Calgary veteran kicks for Buono in hopes of replacing struggling O'Mahony
Vancouver Sun Iain MacIntyre
Duncan O'Mahony, put down this newspaper. Back away slowly. Don't read this. Find your happy place -- in Hawaii preferably.
I will you. Your mom's a psychic, but I don't need her to reach you. You can hear fine because you said after kicking the football sideways on Saturday that maybe the media willed you to miss.
Obviously, we're inside your head. The problem is we're not alone. Your melon is more crowded than Calcutta. It's going as soft as your body. Try tinfoil. Maybe that will keep us out.
But please, for the love of god, don't read this because you're not going to like what it says.
"We're not just fighting a physical thing," Wally Buono said Monday. "That's the hard part. We're way beyond that. Confidence, credibility, expectations, consequences. All these things, we're fighting."
That's not me speaking. That's the B.C. Lions' coach and general manager, who for all his love and support of O'Mahony has finally concluded that the kicker's problems may be too big to fix this season.
Buono met Monday with O'Mahony, who looked forlorn, then drove from the Lions' Surrey training compound to Cloverdale Athletic Park to secretly work out retired Calgary kicker Mark McLoughlin.
Well, not quite secretly, because Vancouver Sun football writer Mike Beamish thought it suspicious that the Lions' uberboss, special-teams coach Mike Benevides, assistant player personnel director Neil McEvoy and McLaughlin, wearing sweats, decided to go for an afternoon drive.
In Cloverdale, McEvoy held, Benevides watched and Buono chased balls behind the sticks as McLoughlin kicked field goals.
Two things were obvious: Buono poses no threat to Lions' returner Aaron Lockett, and McLoughlin, 39, and in his first year of "retirement," still has the leg for it.
He pumped in several from 50 yards then, just to prove it wasn't the wind, turned around and made a couple from 50 the opposite way.
O'Mahony has never made one from 50 in a game.
Afterwards, Buono said that McLoughlin, whom he coached in Calgary, called Sunday, told him he'd be in Vancouver the next day and could he please kick a few.
At that point, with O'Mahony's o'many misses, including three that cost the Lions in Saturday's 28-19 home loss against Saskatchewan, Buono might have watched Trigger kick a few.
For the record, Buono said Monday afternoon he hasn't decided if McLoughlin will get a formal tryout, but there will be someone competing with O'Mahony on Wednesday when the Lions, suddenly vulnerable at 11-2, begin practising for Monday's game in Winnipeg.
"When Mark called me, in my own way, I was happy," Buono said. "It gives me another option. It's a proven option. Is it the best option? I've got to figure that out."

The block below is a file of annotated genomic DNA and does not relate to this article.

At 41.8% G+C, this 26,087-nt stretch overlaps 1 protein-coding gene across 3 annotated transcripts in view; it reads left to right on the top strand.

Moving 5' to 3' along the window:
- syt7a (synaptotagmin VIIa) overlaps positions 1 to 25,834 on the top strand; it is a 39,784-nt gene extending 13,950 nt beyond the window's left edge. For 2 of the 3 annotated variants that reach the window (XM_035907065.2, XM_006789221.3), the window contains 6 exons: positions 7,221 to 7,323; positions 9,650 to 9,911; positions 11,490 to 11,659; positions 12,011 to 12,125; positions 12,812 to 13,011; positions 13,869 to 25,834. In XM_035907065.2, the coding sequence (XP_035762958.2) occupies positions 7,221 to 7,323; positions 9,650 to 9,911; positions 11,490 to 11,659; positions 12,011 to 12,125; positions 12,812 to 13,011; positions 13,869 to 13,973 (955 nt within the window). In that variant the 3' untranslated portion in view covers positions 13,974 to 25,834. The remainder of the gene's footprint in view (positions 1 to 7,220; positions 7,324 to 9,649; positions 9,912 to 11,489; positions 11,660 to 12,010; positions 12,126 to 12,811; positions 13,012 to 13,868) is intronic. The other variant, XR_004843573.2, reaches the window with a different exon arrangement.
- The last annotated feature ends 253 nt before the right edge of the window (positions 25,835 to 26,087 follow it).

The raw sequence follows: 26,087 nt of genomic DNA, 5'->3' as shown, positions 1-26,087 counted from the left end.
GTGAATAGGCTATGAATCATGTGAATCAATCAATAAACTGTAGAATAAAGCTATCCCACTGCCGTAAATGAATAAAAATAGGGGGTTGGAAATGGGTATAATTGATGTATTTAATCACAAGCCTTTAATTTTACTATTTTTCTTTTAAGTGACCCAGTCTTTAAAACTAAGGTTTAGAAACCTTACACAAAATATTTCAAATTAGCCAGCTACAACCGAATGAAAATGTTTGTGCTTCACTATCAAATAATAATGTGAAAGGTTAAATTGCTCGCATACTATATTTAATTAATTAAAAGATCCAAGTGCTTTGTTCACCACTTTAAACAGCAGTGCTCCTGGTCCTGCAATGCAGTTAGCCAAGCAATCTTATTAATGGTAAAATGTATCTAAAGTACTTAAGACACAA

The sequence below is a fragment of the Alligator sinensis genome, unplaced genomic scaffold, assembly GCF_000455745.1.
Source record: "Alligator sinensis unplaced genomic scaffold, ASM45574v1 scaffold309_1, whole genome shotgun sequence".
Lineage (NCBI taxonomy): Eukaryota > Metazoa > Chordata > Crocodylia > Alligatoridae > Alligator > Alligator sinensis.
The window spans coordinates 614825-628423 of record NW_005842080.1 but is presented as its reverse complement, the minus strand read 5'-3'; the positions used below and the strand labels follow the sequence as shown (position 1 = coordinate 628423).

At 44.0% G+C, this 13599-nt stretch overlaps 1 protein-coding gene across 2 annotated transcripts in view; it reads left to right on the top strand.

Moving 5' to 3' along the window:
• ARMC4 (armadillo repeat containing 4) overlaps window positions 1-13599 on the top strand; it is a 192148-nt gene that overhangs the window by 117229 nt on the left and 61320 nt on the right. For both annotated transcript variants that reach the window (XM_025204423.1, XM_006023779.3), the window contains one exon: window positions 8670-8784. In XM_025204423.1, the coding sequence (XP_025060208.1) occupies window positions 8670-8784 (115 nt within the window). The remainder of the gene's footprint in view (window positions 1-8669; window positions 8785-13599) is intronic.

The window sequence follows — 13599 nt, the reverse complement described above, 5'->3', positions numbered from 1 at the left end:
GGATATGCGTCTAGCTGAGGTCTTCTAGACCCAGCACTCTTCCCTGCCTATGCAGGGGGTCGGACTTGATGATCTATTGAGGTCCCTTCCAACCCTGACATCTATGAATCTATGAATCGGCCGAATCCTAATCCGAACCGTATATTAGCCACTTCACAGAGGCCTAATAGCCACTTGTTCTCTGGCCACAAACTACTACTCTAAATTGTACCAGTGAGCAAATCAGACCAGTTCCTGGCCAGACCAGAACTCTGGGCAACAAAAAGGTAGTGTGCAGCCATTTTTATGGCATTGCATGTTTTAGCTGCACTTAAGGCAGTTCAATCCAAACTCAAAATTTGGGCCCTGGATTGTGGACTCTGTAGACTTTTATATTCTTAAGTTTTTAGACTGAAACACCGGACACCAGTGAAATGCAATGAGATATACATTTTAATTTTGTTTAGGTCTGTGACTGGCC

The worst option at this point is O'Mahony, the psychology major from UBC who seemed at wit's end after losing his job mid-game Saturday to fireman and kickoff specialist Bret Anderson. O'Mahony was booed off the field at B.C. Place.
He missed a 35-yarder from dead-on, hooked a 43-yarder, then ankled a 36-yarder towards False Creek before Buono -- for the first time 16 years as a head coach -- changed his field-goal kicker on the fly.
Allowing Anderson to make his world debut on a 48-yarder to tie the game at the end of the fourth quarter -- the right side of the Lions' line blocked air and the Roughriders blocked the kick -- reeked of panic.
Buono argued Monday that using his backup kicker was no different than using a backup quarterback.
No one could possibly argue the sense in replacing O'Mahony, who despite his own post-game prediction of dismissal will remain the Lions' punter. The question is about timing.
Why in the fourth quarter of Game 13?
O'Mahony has made only 26 of 41 kicks this season -- his success rate of 63.4 is second-worst in the CFL -- and 10 times he has missed from inside 40 yards.
The search for a kicker should have started when the 29-year-old, signed and nurtured by Buono after he went 2-for-9 in Calgary in 2003, missed chip shots of 28 and 29 yards in the season-opener against Toronto.
O'Mahony later pegged the uprights on a 14-yarder against Edmonton, missed a 25-yarder against Calgary and blew a 21-yarder against Ottawa. O'Mahony also missed a convert. Lions' great Lui Passaglia did that once -- during his 25-year career.
Passaglia, the Lions' director of community relations, made 40 of 44 attempts at age 46 during his final season in 2000. And no, he isn't interested in a comeback at 51. And, no, O'Mahony has never asked him about kicking.
Buono admitted Monday that O'Mahony's erratic work has been a concern all season. But...
"My philosophy has always been that I'd rather work with the people here," he said. "I don't think you can say we haven't done what's best for Duncan. But there's a point in time where you have to take it a step further and say: 'What's best for the club?' It's to the point it needs to be fixed.
"You can see what's going on in practice. The last two or three weeks, it wasn't even getting better in practice. You could see it was actually getting worse. You hope that in a game you can fight through it. That didn't occur.
"I told Duncan today: 'If you want to be a field-goal kicker, you have to work through all this.' It might take one game. It might take the rest of the year. It's tough. It's tough emotionally [on him]. I could tell. It's tough on all of us."